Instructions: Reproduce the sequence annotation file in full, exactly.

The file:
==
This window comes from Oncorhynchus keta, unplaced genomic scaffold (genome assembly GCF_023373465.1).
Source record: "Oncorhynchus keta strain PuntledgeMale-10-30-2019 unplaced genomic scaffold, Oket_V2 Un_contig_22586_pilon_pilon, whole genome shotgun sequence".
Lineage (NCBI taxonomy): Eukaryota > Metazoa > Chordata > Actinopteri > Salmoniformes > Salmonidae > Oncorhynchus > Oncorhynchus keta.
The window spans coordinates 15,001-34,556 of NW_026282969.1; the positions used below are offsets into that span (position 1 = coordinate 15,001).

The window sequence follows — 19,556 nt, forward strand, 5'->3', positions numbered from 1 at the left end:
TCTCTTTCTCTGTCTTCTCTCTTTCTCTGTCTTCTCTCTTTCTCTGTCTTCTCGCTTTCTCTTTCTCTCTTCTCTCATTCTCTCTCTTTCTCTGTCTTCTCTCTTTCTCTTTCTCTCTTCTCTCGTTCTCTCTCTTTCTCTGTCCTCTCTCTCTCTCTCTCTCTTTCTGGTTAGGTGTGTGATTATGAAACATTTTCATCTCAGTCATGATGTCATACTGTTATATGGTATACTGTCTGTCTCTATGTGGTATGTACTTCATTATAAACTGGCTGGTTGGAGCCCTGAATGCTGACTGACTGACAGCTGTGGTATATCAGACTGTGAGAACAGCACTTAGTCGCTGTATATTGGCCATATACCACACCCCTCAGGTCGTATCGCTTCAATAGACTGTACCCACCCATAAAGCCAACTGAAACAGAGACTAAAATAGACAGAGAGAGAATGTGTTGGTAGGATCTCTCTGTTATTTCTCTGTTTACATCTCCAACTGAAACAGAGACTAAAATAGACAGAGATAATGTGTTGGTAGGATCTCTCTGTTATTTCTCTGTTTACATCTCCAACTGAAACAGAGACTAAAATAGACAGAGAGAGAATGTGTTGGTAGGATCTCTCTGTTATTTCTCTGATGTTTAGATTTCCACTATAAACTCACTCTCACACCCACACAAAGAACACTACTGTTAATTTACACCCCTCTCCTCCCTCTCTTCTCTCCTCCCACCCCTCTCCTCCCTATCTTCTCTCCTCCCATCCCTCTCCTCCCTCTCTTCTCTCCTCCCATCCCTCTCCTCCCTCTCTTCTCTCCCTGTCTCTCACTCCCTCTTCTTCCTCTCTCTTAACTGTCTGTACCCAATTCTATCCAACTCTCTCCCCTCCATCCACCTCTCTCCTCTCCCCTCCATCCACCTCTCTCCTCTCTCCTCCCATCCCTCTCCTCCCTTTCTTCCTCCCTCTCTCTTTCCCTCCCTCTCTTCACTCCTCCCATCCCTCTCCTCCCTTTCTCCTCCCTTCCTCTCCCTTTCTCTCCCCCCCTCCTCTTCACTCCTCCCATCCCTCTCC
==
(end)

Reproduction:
This window comes from Oncorhynchus keta, unplaced genomic scaffold (genome assembly GCF_023373465.1).
Source record: "Oncorhynchus keta strain PuntledgeMale-10-30-2019 unplaced genomic scaffold, Oket_V2 Un_contig_22586_pilon_pilon, whole genome shotgun sequence".
Lineage (NCBI taxonomy): Eukaryota > Metazoa > Chordata > Actinopteri > Salmoniformes > Salmonidae > Oncorhynchus > Oncorhynchus keta.
The window spans coordinates 15,001-34,556 of NW_026282969.1; the positions used below are offsets into that span (position 1 = coordinate 15,001).

The window sequence follows — 19,556 nt, forward strand, 5'->3', positions numbered from 1 at the left end:
TCTCTTTCTCTGTCTTCTCTCTTTCTCTGTCTTCTCTCTTTCTCTGTCTTCTCGCTTTCTCTTTCTCTCTTCTCTCATTCTCTCTCTTTCTCTGTCTTCTCTCTTTCTCTTTCTCTCTTCTCTCGTTCTCTCTCTTTCTCTGTCCTCTCTCTCTCTCTCTCTCTTTCTGGTTAGGTGTGTGATTATGAAACATTTTCATCTCAGTCATGATGTCATACTGTTATATGGTATACTGTCTGTCTCTATGTGGTATGTACTTCATTATAAACTGGCTGGTTGGAGCCCTGAATGCTGACTGACTGACAGCTGTGGTATATCAGACTGTGAGAACAGCACTTAGTCGCTGTATATTGGCCATATACCACACCCCTCAGGTCGTATCGCTTCAATAGACTGTACCCACCCATAAAGCCAACTGAAACAGAGACTAAAATAGACAGAGAGAGAATGTGTTGGTAGGATCTCTCTGTTATTTCTCTGTTTACATCTCCAACTGAAACAGAGACTAAAATAGACAGAGATAATGTGTTGGTAGGATCTCTCTGTTATTTCTCTGTTTACATCTCCAACTGAAACAGAGACTAAAATAGACAGAGAGAGAATGTGTTGGTAGGATCTCTCTGTTATTTCTCTGATGTTTAGATTTCCACTATAAACTCACTCTCACACCCACACAAAGAACACTACTGTTAATTTACACCCCTCTCCTCCCTCTCTTCTCTCCTCCCACCCCTCTCCTCCCTATCTTCTCTCCTCCCATCCCTCTCCTCCCTCTCTTCTCTCCTCCCATCCCTCTCCTCCCTCTCTTCTCTCCCTGTCTCTCACTCCCTCTTCTTCCTCTCTCTTAACTGTCTGTACCCAATTCTATCCAACTCTCTCCCCTCCATCCACCTCTCTCCTCTCCCCTCCATCCACCTCTCTCCTCTCTCCTCCCATCCCTCTCCTCCCTTTCTTCCTCCCTCTCTCTTTCCCTCCCTCTCTTCACTCCTCCCATCCCTCTCCTCCCTTTCTCCTCCCTTCCTCTCCCTTTCTCTCCCCCCCTCCTCTTCACTCCTCCCATCCCTCTCC